Last night, the ACG and other GI societies issued a public communication to respond to the Jan. 21 USA Today story, “Deadly bacteria on medical scopes trigger infections,” and clarify that this issue does not relate to endoscopes used in routine endoscopy. Read the release
What Physicians Should Know: Last year, a report in the mainstream press highlighted the spread of carbapenem-resistant Enterobacteriaceae (CRE) that was linked to a duodenoscope. This transmission of infection occurred despite the fact that endoscope reprocessing followed manufacturer’s directions. Additional patient infections after ERCP have now been reported in the medical literature and may cause concern for both patients and physicians.
The problem of infection transmission lies in the complex design of duodenoscopes where the elevator channel can allow bacteria to remain after cleansing, even if reprocessing follows accepted procedures.
ACG has been working with – and will continue to work with – the leadership of all other GI societies, the Centers for Disease Control & Prevention (CDC), the Food and Drug Administration (FDA), manufacturers and other groups to evaluate and address this complex issue.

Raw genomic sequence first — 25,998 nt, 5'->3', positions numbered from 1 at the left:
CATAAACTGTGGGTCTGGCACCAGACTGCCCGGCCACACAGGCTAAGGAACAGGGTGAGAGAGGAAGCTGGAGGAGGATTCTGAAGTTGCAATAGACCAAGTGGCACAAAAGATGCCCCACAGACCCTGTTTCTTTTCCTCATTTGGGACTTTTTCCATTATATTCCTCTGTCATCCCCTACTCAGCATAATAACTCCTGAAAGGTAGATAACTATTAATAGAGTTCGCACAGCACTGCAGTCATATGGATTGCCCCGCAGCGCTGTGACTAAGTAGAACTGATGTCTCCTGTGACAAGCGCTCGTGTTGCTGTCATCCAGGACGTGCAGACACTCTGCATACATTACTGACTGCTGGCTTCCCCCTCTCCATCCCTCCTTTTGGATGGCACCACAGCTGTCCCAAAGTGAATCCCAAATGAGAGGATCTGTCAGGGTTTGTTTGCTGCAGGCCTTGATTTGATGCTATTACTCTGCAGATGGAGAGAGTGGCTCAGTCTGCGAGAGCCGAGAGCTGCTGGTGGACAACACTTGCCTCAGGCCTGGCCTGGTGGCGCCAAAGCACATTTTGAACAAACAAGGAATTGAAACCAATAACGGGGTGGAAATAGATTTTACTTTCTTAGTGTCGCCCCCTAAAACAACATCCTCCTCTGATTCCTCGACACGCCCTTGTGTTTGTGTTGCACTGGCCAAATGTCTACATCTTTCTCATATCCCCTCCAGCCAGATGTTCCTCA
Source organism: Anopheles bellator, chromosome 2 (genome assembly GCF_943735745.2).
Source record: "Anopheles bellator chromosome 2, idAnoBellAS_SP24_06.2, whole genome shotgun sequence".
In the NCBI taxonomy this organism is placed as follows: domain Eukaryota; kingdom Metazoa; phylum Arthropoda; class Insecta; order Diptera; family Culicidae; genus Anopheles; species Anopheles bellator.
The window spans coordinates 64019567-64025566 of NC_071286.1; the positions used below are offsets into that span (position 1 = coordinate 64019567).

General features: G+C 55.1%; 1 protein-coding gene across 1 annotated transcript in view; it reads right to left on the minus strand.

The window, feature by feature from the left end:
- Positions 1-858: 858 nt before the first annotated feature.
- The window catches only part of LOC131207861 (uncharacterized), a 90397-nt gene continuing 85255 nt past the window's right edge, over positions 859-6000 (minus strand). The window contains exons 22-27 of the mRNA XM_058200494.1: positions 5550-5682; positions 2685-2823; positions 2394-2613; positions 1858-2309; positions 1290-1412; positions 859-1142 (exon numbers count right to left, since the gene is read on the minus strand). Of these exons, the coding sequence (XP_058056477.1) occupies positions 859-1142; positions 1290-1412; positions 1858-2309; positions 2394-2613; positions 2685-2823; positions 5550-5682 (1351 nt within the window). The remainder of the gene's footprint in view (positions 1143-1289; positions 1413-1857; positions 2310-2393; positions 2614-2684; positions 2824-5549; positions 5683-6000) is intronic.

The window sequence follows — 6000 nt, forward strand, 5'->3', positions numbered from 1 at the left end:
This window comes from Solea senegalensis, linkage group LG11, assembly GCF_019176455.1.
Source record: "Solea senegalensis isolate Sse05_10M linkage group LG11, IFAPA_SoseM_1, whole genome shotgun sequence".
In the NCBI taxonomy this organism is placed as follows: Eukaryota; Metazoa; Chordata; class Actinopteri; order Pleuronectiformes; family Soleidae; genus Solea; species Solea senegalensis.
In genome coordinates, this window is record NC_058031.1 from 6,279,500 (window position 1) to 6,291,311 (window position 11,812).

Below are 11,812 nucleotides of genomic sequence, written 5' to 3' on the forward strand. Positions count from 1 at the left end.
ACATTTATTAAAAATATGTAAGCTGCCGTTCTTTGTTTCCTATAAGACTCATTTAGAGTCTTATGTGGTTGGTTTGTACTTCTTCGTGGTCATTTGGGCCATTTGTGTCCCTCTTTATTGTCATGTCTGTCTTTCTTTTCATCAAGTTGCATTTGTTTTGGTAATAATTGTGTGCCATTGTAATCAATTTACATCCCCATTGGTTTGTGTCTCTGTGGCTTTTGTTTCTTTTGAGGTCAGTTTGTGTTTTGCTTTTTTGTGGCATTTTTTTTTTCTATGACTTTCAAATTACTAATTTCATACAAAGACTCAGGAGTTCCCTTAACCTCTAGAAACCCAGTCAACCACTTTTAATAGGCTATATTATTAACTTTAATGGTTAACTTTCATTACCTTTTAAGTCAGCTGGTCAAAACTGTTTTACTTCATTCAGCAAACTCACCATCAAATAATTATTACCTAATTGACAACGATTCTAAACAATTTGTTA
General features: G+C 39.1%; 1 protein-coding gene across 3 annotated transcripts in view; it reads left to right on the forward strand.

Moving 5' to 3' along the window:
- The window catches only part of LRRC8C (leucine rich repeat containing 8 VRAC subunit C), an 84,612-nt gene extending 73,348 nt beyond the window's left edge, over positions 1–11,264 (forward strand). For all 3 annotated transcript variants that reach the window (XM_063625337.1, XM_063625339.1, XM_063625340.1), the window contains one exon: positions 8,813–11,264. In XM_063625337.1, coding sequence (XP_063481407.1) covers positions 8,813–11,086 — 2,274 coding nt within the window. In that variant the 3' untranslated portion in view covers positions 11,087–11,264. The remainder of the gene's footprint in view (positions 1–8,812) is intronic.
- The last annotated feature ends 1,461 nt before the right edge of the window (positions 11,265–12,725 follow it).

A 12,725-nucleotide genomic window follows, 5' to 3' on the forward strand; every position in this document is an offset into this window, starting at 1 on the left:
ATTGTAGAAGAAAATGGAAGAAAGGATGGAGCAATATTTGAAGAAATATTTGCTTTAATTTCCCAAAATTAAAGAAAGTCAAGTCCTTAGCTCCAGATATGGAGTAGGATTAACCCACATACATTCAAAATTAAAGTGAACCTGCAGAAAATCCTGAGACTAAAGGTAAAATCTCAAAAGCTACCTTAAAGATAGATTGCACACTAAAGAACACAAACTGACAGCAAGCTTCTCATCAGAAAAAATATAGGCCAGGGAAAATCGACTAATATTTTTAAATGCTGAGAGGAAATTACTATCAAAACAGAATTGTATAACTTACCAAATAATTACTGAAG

What you can do:
Follow the endoscope manufacturer’s cleansing instructions and the societies-supported reprocessing guidelines, and understand the FDA-approved use of your automated reprocessor in order to minimize the risk of duodenoscope-associated infection. Have a process to track post-procedure complications, especially infections after ERCP.
- Read: Multisociety Guideline for Reprocessing Flexible Gastrointestinal Endoscopes
- Read: Standards of Infection Control
- Guidance from FDA is expected in 2015
What you should share with your patients:
ERCP stands for endoscopic retrograde cholangiopancreatography. It is an advanced highly technical endoscopic procedure.
The vast majority of people will never have an ERCP.
For patients who do need it, ERCP is a critical and potentially life-saving procedure. ERCP is performed using a special device called a duodenoscope. The duodenoscope is different from the device used in routine upper endoscopy or colonoscopy and these infections have not been associated with those other procedures.
The infectious complication rate for ERCP overall is in total only about 1 percent, but that includes all types of bacteria and these few CRE cases do not change the overall risk.
- Read: Multi-society statement for patients
- Read: USA Today article published Jan. 21, 2015, “Deadly bacteria on medical scopes trigger infections”
Remind patients that the therapeutic benefit of ERCP usually outweighs the potential low risk of infection.